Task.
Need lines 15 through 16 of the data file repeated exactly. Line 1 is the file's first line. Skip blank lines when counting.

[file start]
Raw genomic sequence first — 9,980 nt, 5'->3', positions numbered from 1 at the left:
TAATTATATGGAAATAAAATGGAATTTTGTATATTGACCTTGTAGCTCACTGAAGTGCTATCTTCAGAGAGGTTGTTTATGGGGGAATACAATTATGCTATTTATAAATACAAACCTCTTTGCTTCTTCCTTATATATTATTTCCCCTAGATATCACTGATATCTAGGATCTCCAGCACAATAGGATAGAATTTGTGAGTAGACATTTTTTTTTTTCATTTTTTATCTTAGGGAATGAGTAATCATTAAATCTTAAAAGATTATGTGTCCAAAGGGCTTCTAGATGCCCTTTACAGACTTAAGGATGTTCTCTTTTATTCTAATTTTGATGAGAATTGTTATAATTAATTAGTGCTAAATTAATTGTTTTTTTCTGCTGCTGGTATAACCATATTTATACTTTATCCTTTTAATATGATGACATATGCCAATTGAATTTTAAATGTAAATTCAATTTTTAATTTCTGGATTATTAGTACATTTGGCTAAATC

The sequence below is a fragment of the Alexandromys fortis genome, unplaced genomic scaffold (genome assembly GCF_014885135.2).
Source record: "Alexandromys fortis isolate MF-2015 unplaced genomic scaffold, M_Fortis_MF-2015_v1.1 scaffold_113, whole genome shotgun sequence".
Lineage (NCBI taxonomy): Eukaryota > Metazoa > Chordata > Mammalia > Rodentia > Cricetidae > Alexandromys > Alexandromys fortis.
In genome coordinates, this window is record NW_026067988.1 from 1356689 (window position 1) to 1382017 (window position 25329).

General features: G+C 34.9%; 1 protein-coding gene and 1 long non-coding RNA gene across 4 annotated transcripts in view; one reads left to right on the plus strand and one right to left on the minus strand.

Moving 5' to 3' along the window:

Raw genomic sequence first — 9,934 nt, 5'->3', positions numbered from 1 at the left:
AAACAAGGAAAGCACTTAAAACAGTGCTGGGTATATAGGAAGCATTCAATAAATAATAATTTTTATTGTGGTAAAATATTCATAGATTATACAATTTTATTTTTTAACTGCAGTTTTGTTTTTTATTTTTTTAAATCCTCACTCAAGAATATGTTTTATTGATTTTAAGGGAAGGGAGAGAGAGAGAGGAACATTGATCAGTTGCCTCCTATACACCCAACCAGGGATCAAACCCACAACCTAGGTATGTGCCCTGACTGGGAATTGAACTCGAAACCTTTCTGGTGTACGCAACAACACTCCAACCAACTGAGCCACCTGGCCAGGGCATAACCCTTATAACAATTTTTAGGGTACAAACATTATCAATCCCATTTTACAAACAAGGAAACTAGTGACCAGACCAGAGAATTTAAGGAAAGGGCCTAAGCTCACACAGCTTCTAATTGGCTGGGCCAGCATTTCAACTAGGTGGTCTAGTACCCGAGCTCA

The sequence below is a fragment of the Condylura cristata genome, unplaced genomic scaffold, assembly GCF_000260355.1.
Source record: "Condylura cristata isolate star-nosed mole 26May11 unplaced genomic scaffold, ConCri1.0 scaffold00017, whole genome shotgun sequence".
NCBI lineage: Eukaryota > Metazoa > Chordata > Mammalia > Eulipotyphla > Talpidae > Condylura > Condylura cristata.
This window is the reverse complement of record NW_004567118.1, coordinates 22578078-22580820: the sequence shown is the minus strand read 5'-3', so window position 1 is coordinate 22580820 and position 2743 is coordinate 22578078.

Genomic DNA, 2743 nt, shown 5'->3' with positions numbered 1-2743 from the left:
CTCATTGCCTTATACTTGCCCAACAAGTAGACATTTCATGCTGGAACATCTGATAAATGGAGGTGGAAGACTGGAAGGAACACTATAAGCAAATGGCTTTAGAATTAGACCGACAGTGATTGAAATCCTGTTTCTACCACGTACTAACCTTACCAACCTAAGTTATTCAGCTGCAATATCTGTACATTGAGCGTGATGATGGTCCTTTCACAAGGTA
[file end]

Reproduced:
Genomic DNA, 2743 nt, shown 5'->3' with positions numbered 1-2743 from the left:
CTCATTGCCTTATACTTGCCCAACAAGTAGACATTTCATGCTGGAACATCTGATAAATGGAGGTGGAAGACTGGAAGGAACACTATAAGCAAATGGCTTTAGAATTAGACCGACAGTGATTGAAATCCTGTTTCTACCACGTACTAACCTTACCAACCTAAGTTATTCAGCTGCAATATCTGTACATTGAGCGTGATGATGGTCCTTTCACAAGGTA